You both leave the meeting disgusted with one another.
The PC/PO can't see your genius!
"That guy from IT doesn't know what the hell they're doing!"
Lather, Rinse, Repeat
You'll eventually get to the point where you're scheduling status meetings for the project every Friday at 4PM... and you take turns every other weekend canceling and rescheduling the status meeting for the following Monday at 7AM.
When you finally do deploy the application... neither of you are happy with it. Sure, it tracks some contact information, but it's sure not something that you'd show to a potential employer, and the PC/PO still doesn't know why he can't have his Neon Green background.
You finish the project in disgust, and pray that phase 2 never comes.
... and it won't, because the next version of the app [as well as any other projects from this PC/PO] are going to get outsourced.
... yikes, that got dark.
But there's a very simple technique that you can use to make sure this never happens.
I highly recommend, in the "Design" phase of the project (which should be well before you open any development tools or write a single line of code), that you employ wireframes for User Interface and User Experience development. More importantly, include the Project Champion in the initial "wireframing".
From my personal experience, including the PC in the "Design" of the application -- not to the point where they are weighing in on what technologies are used, of course, but rather how the various user types will interact with the app, etc. --is critical to the short and long term success of the project.
See... the PC will leave the wireframing meeting feeling much more invested in the project since -- per their perception -- it's their design. They've worked with the guy from IT to create something that really works.
They've seen how the app will appear on a mobile device, and can grasp actually understand why having 65 fields on a UI Form just wont' work.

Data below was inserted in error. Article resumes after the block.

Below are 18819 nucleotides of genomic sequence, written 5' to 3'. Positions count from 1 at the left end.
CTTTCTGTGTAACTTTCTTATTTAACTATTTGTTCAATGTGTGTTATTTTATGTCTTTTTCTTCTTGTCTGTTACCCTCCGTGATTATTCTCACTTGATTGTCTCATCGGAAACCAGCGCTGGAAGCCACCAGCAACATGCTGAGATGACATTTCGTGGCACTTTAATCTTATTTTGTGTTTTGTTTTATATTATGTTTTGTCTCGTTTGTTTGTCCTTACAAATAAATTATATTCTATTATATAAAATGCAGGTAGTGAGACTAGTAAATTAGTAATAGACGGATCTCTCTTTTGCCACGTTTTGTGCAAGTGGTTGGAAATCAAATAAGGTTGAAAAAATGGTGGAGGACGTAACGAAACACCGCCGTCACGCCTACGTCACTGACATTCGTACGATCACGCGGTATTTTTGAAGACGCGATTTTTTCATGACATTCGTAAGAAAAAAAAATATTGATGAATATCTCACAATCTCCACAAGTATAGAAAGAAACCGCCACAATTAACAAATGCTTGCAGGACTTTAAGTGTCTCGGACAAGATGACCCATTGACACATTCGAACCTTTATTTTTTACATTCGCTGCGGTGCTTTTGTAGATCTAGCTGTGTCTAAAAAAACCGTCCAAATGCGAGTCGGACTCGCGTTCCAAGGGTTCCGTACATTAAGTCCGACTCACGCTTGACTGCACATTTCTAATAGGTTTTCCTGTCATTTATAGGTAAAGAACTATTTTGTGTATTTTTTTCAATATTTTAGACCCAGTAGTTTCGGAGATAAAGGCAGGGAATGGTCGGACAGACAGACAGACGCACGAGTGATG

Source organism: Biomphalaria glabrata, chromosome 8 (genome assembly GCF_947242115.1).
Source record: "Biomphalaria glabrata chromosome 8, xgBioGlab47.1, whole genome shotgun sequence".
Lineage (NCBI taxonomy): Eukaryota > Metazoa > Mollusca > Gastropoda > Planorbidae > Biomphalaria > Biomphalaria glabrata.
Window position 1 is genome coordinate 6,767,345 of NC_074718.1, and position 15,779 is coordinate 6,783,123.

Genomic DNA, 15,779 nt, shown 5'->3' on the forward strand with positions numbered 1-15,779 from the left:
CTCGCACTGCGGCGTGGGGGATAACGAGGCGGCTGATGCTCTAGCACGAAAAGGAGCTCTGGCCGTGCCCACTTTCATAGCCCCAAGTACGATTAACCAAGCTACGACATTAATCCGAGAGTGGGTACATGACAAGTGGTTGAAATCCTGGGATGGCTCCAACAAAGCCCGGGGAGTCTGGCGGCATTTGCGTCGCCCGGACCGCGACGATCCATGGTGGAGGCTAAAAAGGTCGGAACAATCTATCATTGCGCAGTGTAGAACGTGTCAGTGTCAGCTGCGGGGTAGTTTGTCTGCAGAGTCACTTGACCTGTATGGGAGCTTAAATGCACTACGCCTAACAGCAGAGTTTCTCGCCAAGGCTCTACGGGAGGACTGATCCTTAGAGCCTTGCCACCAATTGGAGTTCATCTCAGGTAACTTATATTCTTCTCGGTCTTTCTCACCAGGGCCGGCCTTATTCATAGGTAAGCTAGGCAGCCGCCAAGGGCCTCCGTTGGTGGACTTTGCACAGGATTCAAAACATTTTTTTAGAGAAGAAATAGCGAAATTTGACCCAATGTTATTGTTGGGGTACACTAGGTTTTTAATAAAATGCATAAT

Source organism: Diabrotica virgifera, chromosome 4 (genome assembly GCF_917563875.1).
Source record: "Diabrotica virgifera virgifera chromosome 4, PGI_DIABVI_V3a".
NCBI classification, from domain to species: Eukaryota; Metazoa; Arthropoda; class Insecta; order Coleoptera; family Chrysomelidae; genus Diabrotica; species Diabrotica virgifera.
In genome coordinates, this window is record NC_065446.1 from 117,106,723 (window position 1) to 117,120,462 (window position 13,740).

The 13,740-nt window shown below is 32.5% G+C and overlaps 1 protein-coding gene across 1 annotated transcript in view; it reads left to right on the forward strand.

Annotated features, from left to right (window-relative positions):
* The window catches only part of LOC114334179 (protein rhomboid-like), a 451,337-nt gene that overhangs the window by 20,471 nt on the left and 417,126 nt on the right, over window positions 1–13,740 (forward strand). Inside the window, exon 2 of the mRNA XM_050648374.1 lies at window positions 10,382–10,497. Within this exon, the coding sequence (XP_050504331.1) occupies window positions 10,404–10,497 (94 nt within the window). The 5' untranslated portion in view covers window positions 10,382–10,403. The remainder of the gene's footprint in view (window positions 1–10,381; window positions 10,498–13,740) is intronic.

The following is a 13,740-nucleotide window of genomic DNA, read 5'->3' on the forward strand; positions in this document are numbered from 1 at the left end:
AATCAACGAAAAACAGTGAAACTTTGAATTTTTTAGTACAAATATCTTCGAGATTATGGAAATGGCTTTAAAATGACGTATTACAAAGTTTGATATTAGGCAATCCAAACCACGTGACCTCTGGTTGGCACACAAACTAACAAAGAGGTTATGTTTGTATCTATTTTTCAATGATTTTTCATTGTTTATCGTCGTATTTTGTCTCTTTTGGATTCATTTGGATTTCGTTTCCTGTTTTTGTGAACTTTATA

They've seen how their Neon Green background actually looks on a screen... and realize that a more subtle hue is easier on the eyes.
And it's their decision! Sure, we can guide them in certain directions and try to keep them far from others... but at the end of the day, you will have a more invested Project Champion when they feel like they're driving every decision.
... and you'll see an interesting by-product of wireframing with the Project Champion:
The Project Champion will often address scope creep, manage user expectations both upward and downward in the corporate reporting structure, and ultimately become an adoption and usage evangelist for the project!
And at the end of the day, that makes your job a lot easier!
Okay, enough justification, let's get into Wireframing the User Interface for our Mobile XPages app.
[Yeah... this turned out to be a long post!]
There are many rich, full-feature wireframe solutions on the market today. Depending on your needs however, you may be directed to a collaborative-friendly cloud-based solution like Balsamiq Mockups. For me [and for the majority of you out there], there is a free solution that you might not even know about.
The Pencil add-on for Mozilla Firefox Web Browser is a free add-on that I've been using for some time now.
I recommend using the Sketchy Collection (or another drawn-like Collection) to give an approximate look to your wireframes and negate the chance that your PO/PC would think the end-product app UI will
Since I'm acting as the Developer and the Project Champion for the build project in this series, wireframing out a UI/UX was really simple.
Let's take a look at our Home/landing page for our mobile device application:
A simplified UI that will support both touchscreen and non-touchscreen mobile devices.
Keeping with the theme, here's the Contact page:
A simplified but feature-rich Contact page/form for our mobile device app, we start to leverage more on-device external functions like the ability to call, text/sms, email, and even map the address of our contact via an omni-present footer action bar.
Now that we understand the desired UI and UX for our app, we can actually start coding!
We can use our wireframes in combination with our requirements documents as development blueprints while our Project Champion is evangelizing the app with authoritative information and not speculation. They're managing scope creep for you -- this is their project after all -- while you deep-dive into the actual project coding.
The next post in the Mobile XPages series will discuss the development of our Home and Contact pages.
Series Permalink: Mobile XPages for Smartphones and Tablets